Sunday, April 30, 2006

Flock of Ages

The opposable thumb, the large brain, the fire: These things have helped us conquer and surpass numerous inferior creatures. I mean, we get silk from worms, burn ants at our leisure, tell elephants what to do. And yet the feathered beings of our world lord it over us (most of them, anyway). Always swooping and gliding and diving and climbing. Ever looked a seagull in they eye? Nothing but scorn.

Now, I've tried to make the point that in the last few years we've made some progress in reducing this appalling gap between what we can do and what a bird can do. Going up, of course, is still the major hurdle, but birds do a few other things we'd like to manage. Namely, fly together. Flocks, they call them, and the word has been co-opted by the bird imitators of our time. Until now, though, human flocks have been fairly small. But this July, over Cochstedt, Germany, 70 wingsuiters will pour out of an Antonov 72, fly about together, and, with luck, enter the Guinness Book of World Records (for the greatest number of wingsuiters exiting a plane at one time). Each skyflyer will be provided with a smoke canister, so the view from the ground, to say nothing of from the heavens, ought to be streaked with glory.

Getting out of the plane will be the easy part of the event. "Organizing this is like trying to herd cats," says Scott Campos, a BirdMan Chief Instructor and author of Skyfling: Wingsuits in Motion, who's helping to put the flock together. "The logistics of setting up an event extend all the way down to things like porta potties, city and vendor licenseing fees."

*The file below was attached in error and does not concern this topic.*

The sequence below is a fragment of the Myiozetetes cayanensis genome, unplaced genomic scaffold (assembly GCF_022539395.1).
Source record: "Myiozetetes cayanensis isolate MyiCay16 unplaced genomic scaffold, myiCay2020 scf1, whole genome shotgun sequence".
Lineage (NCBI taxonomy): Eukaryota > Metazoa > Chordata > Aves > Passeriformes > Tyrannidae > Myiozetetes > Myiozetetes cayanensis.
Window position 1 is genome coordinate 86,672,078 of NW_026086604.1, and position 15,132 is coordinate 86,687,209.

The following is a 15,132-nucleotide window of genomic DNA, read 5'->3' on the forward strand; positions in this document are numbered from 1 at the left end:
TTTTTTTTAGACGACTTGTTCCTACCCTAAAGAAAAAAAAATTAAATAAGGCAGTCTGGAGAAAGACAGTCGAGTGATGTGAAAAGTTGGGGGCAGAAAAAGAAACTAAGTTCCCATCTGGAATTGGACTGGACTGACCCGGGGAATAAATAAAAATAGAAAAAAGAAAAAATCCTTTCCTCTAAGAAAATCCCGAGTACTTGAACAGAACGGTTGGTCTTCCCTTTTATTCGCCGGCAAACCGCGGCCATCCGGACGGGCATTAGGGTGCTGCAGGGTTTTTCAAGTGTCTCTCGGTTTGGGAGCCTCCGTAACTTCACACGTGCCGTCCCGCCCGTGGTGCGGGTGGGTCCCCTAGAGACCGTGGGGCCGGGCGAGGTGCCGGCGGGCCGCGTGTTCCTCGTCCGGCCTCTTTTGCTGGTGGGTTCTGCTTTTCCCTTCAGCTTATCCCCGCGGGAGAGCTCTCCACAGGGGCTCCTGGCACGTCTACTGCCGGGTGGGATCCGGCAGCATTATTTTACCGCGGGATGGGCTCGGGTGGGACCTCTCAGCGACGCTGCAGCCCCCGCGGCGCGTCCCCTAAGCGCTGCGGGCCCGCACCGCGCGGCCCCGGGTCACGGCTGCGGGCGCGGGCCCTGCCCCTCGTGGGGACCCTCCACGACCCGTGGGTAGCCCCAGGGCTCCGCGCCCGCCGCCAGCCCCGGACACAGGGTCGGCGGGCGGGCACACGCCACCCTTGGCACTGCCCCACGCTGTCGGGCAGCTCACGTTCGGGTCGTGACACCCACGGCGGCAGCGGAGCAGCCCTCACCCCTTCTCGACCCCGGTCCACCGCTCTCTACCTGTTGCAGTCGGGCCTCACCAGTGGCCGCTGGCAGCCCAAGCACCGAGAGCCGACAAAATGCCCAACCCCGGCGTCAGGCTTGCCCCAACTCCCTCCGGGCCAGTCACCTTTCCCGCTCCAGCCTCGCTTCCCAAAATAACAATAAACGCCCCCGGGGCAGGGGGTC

As for flying cats—stay tuned.

Saturday, April 29, 2006

Mad Dashio in Mustachio

The debate rages on: Does Jeb Corliss, the man who tried to leap from the Empire State Building on Thursday, look better with a little hair on his head? In addition to his all black gear and awe inspiring summersaults off high points all over the globe, the Corliss style includes a shiny pate. But after shedding the now famous $15,000 fat man suit and leaping over the railing on the observation deck, Corliss was caught—on camera—with the thick gray remains of the disguise still about his face. I, for one, feel he should consider a less disposable form of facial hair for the long term.

Other, similarly crucial, questions about the adventure abound. Why, you might ask, did Corliss continue to kick at security guard Kevin Downes, who eventually checked into Bellevue Hospital "with head and ankle injuries," according to the Daily News, but leave the police officers, who later arrived with bolt cutters, unscathed. The answer has something to do with Corliss's previous relations to police officers and security guards. One year ago (very nearly to the day) Corliss explained to me part of the reason he usually gets off with a mere wrist slap: "Cops are human beings, as long as they realize you’re not damaging things. They know 'this guy is a professional athlete.' If you’re cool, then, ordinairly they’re super cool. The people that seem to be aggressive and not very nice are park rangers. They're like the devil—actively, aggressively, hostile. Literally satanic. And security guards: We make them look bad, we penetrate their security like it doesn’t exist."

As Corliss pointed out to me, jumping from conveniently high places is not actually illegal and the "reckless endangerment" and trespassing charges usually get dropped. Downes's ankles, though, may make the waters Corliss is now swimming in slightly hotter. Assault charges can land people behind bars. But Corliss is sure to claim self defense, and rightly so: Downes's initial gropings could have sent Colriss over the edge in an unstable position. It would have been safer for Corliss, and the human traffic below, if they'd allowed him to jump. Never mind the glory of letting him achieve his historic first jump in facial hair.

Friday, April 28, 2006

Don't Look Back